- Empty sunny spots that they can relax in
You also need to remove dangers from your garden. Cover all ponds so your cat doesn’t drink the pond water or accidentally fall in. Some weed killers or pest control chemicals are also toxic to cats, so look for environmentally-friendly options that don’t pose a risk.
Ideally, you should also install a cat flap in your backdoor so that your cat and come and go as they wish, ensuring they always have access to shelter, water, and food. However, some people worry about other cats using their cat flap or only want to let their feline out at specific times. This is totally fine, but the importance of providing shelter and water in your garden then becomes essential, otherwise, your cat may seek these two necessities elsewhere.
You can also purchase microchip cat flaps with timers which are highly recommended if you are unsure about a regular cat flap. These respond to your cat’s microchip and so will only open to them, meaning other cats cannot get into your home. You can then use the timer setting to prevent the cat flap from opening after a certain time, so you know your cat is safely at home for the night.
5. Train Your Cat to Come When Called
Before letting your cat outside, you should also teach them their name and train them to come to you when called. Using treats for this works wonders. Simply call their name out loud and shake a bag of their favorite treats. When they come towards you, give them a treat and a scratch in their favorite spot.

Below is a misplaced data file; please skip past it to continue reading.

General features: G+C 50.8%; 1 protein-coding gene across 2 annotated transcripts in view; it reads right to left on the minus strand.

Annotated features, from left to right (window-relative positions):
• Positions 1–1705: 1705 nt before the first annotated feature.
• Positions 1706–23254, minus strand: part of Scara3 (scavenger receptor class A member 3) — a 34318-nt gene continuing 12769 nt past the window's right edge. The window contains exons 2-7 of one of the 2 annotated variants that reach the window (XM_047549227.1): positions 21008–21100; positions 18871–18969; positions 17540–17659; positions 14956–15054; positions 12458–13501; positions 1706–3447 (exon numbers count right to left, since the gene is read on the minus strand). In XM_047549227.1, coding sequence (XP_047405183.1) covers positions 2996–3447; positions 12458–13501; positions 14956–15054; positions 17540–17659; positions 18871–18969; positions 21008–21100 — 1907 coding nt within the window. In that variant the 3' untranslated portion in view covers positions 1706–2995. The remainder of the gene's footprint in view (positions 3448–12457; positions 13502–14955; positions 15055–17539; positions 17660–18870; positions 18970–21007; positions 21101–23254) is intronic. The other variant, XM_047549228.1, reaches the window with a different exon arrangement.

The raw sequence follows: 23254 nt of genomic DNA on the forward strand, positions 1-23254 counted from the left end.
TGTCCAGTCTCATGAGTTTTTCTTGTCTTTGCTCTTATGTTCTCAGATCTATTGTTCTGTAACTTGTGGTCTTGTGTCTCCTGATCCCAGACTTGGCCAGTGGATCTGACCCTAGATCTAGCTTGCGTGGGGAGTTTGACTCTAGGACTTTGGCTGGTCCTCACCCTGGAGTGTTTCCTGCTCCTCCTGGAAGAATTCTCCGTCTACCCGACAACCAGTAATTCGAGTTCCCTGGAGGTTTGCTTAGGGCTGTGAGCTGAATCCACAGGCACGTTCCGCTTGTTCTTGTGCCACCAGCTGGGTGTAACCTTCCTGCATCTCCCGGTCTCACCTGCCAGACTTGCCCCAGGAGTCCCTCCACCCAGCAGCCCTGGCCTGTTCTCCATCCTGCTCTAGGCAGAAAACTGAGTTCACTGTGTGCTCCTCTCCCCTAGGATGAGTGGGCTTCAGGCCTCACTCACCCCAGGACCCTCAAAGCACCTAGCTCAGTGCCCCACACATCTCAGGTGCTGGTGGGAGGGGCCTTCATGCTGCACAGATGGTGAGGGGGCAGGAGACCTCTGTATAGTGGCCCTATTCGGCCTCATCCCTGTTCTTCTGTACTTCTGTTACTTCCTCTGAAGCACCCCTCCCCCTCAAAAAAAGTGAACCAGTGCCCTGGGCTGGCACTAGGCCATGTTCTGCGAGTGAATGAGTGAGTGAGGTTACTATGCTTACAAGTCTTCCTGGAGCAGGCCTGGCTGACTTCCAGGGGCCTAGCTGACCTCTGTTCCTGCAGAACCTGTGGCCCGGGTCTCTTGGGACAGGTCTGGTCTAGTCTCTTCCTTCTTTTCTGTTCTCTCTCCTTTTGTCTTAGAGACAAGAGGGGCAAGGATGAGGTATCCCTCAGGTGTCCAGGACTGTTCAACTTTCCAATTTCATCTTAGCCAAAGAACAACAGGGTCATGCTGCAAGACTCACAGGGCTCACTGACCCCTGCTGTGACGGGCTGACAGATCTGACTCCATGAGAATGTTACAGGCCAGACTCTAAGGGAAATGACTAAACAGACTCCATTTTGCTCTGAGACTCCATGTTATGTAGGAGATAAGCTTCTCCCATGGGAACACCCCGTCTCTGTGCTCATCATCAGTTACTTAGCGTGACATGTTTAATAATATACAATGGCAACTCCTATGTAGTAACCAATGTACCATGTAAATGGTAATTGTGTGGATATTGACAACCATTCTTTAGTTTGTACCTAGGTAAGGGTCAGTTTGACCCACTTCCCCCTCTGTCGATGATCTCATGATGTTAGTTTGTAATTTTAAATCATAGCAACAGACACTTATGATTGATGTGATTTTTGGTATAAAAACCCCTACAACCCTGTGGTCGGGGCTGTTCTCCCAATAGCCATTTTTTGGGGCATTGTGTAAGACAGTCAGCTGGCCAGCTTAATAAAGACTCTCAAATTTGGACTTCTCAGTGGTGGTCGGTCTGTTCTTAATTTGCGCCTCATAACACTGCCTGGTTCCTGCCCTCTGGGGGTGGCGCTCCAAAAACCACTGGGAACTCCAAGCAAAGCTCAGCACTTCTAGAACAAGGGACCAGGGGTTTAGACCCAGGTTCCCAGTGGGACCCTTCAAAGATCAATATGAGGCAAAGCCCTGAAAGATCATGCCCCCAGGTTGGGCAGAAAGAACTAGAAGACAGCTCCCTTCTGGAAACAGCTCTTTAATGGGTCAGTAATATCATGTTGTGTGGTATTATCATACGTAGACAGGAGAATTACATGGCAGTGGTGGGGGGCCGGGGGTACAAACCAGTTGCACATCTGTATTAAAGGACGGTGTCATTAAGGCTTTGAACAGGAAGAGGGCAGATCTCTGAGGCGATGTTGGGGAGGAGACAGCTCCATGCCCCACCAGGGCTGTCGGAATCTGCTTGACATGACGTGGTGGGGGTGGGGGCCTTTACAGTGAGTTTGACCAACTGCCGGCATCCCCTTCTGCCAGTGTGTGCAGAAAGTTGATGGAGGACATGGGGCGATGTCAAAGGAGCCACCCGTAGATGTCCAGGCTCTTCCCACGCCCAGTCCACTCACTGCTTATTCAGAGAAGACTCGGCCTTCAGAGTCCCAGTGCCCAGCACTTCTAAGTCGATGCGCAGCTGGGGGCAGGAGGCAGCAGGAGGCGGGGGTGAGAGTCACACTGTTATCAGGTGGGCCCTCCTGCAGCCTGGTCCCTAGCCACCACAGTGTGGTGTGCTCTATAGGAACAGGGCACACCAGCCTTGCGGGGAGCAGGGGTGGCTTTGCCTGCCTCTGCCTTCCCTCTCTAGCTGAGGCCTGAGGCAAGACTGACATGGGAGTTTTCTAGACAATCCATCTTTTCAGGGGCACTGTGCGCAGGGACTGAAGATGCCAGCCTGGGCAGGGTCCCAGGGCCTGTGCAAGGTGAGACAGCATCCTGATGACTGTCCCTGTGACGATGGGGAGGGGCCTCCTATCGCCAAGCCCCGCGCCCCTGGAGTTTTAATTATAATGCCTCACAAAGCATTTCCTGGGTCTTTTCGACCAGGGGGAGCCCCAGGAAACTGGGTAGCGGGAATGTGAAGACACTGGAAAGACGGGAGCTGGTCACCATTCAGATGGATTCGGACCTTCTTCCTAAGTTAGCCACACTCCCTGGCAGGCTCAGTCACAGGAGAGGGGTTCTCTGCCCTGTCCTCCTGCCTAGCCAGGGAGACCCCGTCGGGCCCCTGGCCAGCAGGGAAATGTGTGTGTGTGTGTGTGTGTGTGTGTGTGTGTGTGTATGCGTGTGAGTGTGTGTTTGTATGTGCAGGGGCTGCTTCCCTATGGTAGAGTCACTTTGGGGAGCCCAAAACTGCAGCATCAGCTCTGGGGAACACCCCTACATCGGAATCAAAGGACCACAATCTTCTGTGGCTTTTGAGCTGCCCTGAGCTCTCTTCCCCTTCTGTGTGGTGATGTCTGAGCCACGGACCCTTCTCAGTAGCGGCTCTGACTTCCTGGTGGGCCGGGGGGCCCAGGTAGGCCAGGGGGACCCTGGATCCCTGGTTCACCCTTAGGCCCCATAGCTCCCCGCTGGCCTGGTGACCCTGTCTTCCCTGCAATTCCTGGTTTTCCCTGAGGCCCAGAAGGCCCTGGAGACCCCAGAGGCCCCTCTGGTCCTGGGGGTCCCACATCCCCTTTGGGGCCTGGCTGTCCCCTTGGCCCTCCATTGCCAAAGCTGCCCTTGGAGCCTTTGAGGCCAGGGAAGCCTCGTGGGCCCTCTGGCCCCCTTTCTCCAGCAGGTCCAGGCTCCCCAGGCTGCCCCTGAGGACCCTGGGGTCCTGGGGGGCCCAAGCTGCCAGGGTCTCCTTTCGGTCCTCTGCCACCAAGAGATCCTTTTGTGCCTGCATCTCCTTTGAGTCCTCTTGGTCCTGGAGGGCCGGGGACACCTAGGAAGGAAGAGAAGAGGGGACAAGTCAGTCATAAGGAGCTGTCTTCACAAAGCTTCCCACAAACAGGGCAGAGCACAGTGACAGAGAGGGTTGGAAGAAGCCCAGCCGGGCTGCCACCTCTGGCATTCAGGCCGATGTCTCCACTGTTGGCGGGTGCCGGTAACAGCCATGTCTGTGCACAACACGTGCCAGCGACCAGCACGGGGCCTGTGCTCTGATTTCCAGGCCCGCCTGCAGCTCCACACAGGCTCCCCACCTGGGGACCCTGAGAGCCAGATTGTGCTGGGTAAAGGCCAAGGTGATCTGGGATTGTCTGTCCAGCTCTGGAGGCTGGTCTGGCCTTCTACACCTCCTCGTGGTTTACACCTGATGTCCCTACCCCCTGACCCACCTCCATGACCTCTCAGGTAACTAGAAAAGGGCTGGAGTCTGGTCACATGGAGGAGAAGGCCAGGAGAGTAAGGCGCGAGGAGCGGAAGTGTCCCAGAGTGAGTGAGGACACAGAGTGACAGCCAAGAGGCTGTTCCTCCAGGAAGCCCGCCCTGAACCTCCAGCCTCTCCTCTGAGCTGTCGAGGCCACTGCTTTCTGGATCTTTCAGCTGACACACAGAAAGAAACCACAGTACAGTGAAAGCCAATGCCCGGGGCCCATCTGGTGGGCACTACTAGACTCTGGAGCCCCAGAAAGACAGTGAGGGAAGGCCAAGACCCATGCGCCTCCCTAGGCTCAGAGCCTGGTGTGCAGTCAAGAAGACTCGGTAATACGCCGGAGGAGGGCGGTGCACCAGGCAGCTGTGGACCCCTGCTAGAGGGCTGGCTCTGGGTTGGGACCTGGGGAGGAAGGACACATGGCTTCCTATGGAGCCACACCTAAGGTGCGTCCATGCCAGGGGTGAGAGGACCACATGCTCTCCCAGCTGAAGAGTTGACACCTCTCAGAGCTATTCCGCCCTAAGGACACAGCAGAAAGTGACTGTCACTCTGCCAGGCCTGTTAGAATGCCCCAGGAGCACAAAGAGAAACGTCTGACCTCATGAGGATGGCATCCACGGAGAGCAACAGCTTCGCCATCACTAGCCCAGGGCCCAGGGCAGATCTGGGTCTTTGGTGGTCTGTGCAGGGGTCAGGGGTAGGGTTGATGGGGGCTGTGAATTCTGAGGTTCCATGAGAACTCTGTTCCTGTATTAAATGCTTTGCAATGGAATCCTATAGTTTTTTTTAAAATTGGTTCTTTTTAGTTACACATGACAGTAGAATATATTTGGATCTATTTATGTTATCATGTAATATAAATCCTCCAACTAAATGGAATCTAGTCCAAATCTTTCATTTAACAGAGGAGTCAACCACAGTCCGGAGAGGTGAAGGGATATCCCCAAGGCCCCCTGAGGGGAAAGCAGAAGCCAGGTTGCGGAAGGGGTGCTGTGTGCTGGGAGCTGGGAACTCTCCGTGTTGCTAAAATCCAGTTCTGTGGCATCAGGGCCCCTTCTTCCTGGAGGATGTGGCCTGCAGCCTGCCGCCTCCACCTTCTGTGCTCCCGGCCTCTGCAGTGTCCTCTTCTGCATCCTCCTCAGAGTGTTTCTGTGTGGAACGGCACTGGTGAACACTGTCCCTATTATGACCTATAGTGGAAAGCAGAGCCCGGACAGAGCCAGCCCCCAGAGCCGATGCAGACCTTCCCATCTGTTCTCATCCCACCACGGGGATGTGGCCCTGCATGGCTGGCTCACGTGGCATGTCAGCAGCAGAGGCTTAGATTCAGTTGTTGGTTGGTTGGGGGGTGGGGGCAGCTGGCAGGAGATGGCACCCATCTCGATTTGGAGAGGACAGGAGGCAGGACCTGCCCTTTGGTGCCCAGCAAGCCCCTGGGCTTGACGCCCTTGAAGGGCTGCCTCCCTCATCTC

After doing this several times with your cat nearby, try calling them while you’re in separate rooms and different areas of your home. This will show that they are listening to your call and responding to it, and will give you confidence that you can call your cat back in when they are out exploring.
This is also a great tactic to use when figuring out how to get a cat to come home at night. When it starts to get dark outside, you can call their name, shake their treats, and watch your kitty happily come in for the night.
6. Go Outside With Them for Short Periods
Once your cat is ready, your outside space is prepared, and your cat comes to you when called, you can finally let them outside. The first few times you do this, always go outside with them.
You should never force your cat outside. Instead, go outside yourself and leave the door open so they can follow you out if they feel comfortable. Take their treats outside with you, then take a seat and watch your cat explore, seeing how they respond. Cats are cautious, and instead of bolting for it, they will usually venture at a slow pace, taking it all in.